Analysis

Surgeon General Calls for a Cultural Shift in How Nation Views Substance Use Disorders

New report outlines a path forward for preventing and treating drug and alcohol misuse

Surgeon General

Dr. Vivek Murthy, shown in the above Aug. 10, 2016 file photo, called on the nation to work together to fight substance use disorders in his new report, Facing Addiction in America: The Surgeon General's Report on Alcohol, Drugs, and Health.

© The Associated Press

Last week, Vivek Murthy, the U.S. surgeon general, released Facing Addiction in America, the first report from the nation’s top physician to examine the effects of drug and alcohol misuse in the United States. The landmark report takes a comprehensive look at this urgent public health issue and calls for a holistic, evidence-based approach to prevent and treat substance use disorders. Notably, the report emphasizes the chronic nature of these diseases and calls for ongoing support for people in active recovery who are striving to stay clean and sober.

The facts are alarming: More than 20 million people in the United States have a substance use disorder, but only 1 in 10 receive treatment. Meanwhile, someone dies from an opioid overdose every 20 minutes, which translates into almost 30,000 deaths a year. In addition, substance misuse and substance use disorders account for more than $440 billion annually in health care expenditures, lost productivity, and criminal justice costs, in addition to the impact on families and communities.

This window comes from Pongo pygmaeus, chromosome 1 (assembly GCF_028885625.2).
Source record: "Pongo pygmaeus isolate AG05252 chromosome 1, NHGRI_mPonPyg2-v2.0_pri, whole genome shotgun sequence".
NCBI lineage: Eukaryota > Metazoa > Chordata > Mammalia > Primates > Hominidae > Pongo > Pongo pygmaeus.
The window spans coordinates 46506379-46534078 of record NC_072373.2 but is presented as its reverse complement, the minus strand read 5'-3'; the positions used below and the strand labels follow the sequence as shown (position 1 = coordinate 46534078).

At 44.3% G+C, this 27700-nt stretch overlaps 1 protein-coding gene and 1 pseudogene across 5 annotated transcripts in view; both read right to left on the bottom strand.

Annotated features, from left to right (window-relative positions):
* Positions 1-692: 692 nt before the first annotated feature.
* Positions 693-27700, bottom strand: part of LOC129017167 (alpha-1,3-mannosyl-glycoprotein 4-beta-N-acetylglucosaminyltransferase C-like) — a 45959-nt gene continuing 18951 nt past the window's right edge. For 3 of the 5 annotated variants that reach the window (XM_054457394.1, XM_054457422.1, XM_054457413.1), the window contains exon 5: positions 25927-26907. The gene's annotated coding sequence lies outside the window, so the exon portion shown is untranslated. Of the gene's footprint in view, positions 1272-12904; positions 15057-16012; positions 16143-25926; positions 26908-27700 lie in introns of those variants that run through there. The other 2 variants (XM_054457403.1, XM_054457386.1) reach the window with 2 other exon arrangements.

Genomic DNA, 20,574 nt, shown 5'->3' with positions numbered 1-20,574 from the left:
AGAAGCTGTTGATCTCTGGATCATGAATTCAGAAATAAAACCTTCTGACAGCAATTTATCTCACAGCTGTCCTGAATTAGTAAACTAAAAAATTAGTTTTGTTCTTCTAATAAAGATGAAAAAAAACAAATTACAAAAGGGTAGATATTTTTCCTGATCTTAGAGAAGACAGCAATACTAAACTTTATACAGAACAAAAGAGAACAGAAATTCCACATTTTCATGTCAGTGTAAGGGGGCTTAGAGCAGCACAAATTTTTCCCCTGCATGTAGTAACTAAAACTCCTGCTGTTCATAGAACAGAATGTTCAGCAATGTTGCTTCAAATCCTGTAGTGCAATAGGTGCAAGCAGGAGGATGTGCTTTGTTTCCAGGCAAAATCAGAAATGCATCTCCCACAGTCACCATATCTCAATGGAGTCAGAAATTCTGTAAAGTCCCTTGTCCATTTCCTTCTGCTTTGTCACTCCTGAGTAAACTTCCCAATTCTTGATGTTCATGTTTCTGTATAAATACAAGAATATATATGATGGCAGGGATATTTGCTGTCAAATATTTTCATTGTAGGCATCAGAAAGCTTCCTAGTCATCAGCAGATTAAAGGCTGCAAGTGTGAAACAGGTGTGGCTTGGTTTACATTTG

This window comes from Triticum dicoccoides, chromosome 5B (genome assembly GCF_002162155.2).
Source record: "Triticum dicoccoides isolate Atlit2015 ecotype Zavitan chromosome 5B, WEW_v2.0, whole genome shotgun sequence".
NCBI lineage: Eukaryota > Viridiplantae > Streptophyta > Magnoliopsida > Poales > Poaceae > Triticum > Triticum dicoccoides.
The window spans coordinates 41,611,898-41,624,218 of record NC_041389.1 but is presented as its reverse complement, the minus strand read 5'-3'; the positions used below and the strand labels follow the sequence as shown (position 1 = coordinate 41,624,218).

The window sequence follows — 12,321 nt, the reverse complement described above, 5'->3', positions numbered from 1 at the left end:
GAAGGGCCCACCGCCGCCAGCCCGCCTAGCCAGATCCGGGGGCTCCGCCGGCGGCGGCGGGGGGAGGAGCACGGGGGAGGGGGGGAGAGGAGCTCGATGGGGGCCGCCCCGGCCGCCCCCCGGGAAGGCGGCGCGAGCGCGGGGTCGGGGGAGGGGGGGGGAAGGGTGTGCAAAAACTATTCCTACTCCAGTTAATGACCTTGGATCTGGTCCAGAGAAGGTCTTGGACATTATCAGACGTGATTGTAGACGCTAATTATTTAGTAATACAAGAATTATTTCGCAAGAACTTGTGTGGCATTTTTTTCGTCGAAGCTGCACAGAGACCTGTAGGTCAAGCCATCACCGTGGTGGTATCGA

These statistics underscore the severity of this problem and the urgent need for action. And as Murthy notes, “How we respond to this crisis is a moral test for America.” For too long, substance use disorders have been viewed as personal failings, when in fact they are chronic diseases—similar to cancer or diabetes—that require ongoing treatment. People struggling with these conditions need compassion and understanding, and, more importantly, immediate access to treatment and support services.

Clinicians have the tools needed to treat substance use disorders. Evidence shows that therapies such as medication-assisted treatment—which combines Food and Drug Administration-approved drugs with behavioral therapies—are the most effective way to manage these conditions. And therapies provided through inpatient, residential, and outpatient programs are more cost-effective than providing no treatment at all.   

Our society has an ethical and financial obligation to tackle this public health crisis and help people live healthier, more productive lives. Pew thanks the surgeon general for leading the way.

Cynthia Reilly directs Pew’s substance use prevention and treatment initiative.

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